Reviews Of Books -- By: Anonymous
WTJ 77:2 (Fall 2015) p. 395
Reviews Of Books
John A. Cook, Time and the Biblical Hebrew Verb: The Expression of Tense, Aspect, and Modality. LSAWS 7. Winona Lake, IN: Eisenbrauns, 2012. Pp. xvi + 384. $54.50, cloth.
Ohad Cohen, The Verbal Tense System in Late Biblical Hebrew Prose. Translated by Avi Aronsky. HSS 63. Winona Lake, IN: Eisenbrauns, 2013. Pp. xiv + 304. $49.50, cloth.
The past few years have witnessed an explosion of weighty contributions concerning the Hebrew verbal system. This review will examine two contributions and compare their results.
Cook’s volume began as his 2002 dissertation at the University of Wisconsin under Cynthia L. Miller-Naudé, which he has substantially overhauled and expanded. His work seeks to describe the range of meaning conveyed by each of the Biblical Hebrew verbal forms, and to do so by explaining the verbal system as a whole from a linguistically sophisticated perspective. Although his work is very well-documented and at times extremely technical, Cook’s overall goal is practical: to understand what range of meaning a given verbal form has and to understand the contextual factors that would enable a reader to narrow this range for a given instance.
Cook’s first chapter sets forth the linguistic theory of tense, aspect, and modality that undergirds his project. Regarding tense, he summarizes the contribution of Reichenbach (see below) and the consequent discussion, and concludes that tense conveys precedence relationships between the speech time and the event time, mediated by a transient deictic center, the “reference time.” For aspect, Cook delineates several different kinds of aspect, including phasal aspect, which views the event in terms of three different phases (onset, nucleus, or coda); situation aspect, which incorporates whether the event has an end point, and whether it is dynamic or stative; and viewpoint aspect, which distinguishes whether the whole event is in view, or only the nucleus. Finally, Cook defines modality as involving alternative times and their relationship with the actual time.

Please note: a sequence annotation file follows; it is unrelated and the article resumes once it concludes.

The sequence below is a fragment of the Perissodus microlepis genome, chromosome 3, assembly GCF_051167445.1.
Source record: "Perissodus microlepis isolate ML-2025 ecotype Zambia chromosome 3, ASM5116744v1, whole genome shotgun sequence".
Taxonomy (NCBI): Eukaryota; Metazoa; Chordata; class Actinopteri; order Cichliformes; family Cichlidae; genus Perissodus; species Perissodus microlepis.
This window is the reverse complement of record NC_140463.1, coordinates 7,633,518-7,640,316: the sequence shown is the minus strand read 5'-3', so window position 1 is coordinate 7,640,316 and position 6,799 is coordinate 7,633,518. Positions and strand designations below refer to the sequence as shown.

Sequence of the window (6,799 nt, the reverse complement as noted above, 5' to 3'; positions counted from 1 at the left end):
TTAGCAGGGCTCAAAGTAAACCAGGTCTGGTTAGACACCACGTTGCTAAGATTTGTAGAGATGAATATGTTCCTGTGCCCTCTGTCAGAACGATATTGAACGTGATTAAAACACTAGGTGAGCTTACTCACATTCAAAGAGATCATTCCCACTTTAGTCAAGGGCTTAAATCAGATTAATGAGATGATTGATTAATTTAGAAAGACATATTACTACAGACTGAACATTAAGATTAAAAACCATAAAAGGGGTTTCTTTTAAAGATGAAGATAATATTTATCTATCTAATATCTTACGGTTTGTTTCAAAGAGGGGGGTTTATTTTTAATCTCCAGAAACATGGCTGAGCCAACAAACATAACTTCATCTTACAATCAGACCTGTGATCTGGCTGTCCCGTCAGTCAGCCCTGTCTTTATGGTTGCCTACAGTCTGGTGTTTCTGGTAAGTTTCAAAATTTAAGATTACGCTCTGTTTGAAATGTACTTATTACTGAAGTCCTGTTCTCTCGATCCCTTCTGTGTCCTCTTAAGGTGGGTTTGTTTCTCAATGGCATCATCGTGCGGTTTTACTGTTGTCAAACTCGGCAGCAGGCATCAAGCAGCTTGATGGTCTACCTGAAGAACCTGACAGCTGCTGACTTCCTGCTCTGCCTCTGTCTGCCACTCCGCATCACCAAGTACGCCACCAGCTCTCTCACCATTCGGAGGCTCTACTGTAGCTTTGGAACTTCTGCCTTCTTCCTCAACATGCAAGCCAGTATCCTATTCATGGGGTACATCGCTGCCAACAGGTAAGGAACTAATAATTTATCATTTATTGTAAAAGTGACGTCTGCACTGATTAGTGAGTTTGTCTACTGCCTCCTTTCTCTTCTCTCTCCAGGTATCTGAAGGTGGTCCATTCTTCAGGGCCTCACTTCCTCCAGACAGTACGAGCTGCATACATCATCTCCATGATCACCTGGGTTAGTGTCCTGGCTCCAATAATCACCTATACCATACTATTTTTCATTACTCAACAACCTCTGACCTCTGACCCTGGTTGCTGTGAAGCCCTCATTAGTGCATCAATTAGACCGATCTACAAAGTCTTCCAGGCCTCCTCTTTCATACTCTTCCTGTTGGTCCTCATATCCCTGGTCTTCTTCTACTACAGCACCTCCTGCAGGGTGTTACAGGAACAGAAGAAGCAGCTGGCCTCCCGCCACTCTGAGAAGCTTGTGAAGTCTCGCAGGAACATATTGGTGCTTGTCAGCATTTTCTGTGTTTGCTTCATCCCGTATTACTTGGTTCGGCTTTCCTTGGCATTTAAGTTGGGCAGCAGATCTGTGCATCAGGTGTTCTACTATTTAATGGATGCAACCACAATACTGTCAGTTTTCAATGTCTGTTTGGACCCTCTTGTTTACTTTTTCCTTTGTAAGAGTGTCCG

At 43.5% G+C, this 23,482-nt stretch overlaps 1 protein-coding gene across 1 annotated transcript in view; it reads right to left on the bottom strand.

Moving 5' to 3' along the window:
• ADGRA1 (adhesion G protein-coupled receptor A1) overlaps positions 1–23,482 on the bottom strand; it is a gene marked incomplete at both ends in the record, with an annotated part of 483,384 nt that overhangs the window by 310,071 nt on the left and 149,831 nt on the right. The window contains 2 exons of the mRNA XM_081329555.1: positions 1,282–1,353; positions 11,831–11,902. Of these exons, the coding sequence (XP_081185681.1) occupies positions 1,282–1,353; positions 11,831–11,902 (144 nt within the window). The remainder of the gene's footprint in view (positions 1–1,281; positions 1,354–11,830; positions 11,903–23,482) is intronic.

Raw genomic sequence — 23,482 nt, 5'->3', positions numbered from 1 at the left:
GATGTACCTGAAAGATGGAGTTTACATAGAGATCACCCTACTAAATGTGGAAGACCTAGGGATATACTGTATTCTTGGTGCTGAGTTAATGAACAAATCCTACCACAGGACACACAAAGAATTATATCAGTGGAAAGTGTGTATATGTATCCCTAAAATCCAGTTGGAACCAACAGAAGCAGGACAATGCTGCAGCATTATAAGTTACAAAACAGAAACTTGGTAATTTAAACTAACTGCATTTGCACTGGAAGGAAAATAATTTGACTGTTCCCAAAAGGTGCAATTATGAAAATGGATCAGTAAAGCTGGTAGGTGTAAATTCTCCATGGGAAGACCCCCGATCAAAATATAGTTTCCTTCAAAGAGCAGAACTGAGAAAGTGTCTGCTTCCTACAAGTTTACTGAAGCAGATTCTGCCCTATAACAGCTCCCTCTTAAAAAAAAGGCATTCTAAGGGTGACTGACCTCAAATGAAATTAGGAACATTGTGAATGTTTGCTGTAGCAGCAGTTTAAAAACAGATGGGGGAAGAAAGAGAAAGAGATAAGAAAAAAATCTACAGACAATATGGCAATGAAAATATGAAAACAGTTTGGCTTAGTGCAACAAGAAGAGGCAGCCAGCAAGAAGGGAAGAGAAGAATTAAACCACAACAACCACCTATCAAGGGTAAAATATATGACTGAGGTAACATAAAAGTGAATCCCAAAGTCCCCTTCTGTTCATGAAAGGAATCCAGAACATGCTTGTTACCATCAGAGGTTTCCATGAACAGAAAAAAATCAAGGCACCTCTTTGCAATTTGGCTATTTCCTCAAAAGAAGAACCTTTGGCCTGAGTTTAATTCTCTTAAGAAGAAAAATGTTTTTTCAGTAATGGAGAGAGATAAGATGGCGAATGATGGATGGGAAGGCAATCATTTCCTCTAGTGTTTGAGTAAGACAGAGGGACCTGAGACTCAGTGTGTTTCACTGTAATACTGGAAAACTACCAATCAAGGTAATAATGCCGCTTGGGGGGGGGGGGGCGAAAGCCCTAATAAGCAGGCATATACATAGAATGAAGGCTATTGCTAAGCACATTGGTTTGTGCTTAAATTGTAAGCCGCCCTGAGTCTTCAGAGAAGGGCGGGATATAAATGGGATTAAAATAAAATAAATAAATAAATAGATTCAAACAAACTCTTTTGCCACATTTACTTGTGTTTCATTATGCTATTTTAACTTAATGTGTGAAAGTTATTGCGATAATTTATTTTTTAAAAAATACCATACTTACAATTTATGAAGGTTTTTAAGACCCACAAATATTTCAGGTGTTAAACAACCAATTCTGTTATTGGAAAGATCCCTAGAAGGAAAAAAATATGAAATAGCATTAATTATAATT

The second chapter is an extensive survey of scholarly discussion concerning the Biblical Hebrew verbal system (BHVS). Cook treats earlier writers (Ewald, Driver), comparative Semitics, and three different kinds of theories: aspect-prominent, tense-prominent, and discourse-prominent. Cook faults tense-prominent theories (especially Joosten) for producing a theory of the verb that is unparalleled in other world languages, and for giving too much weight to statistical analysis. He faults discourse-prominent theories (i.e., those that see verbal forms primarily from the perspective of their discourse function) for putting too little emphasis on the semantic force (in terms of tense, ...
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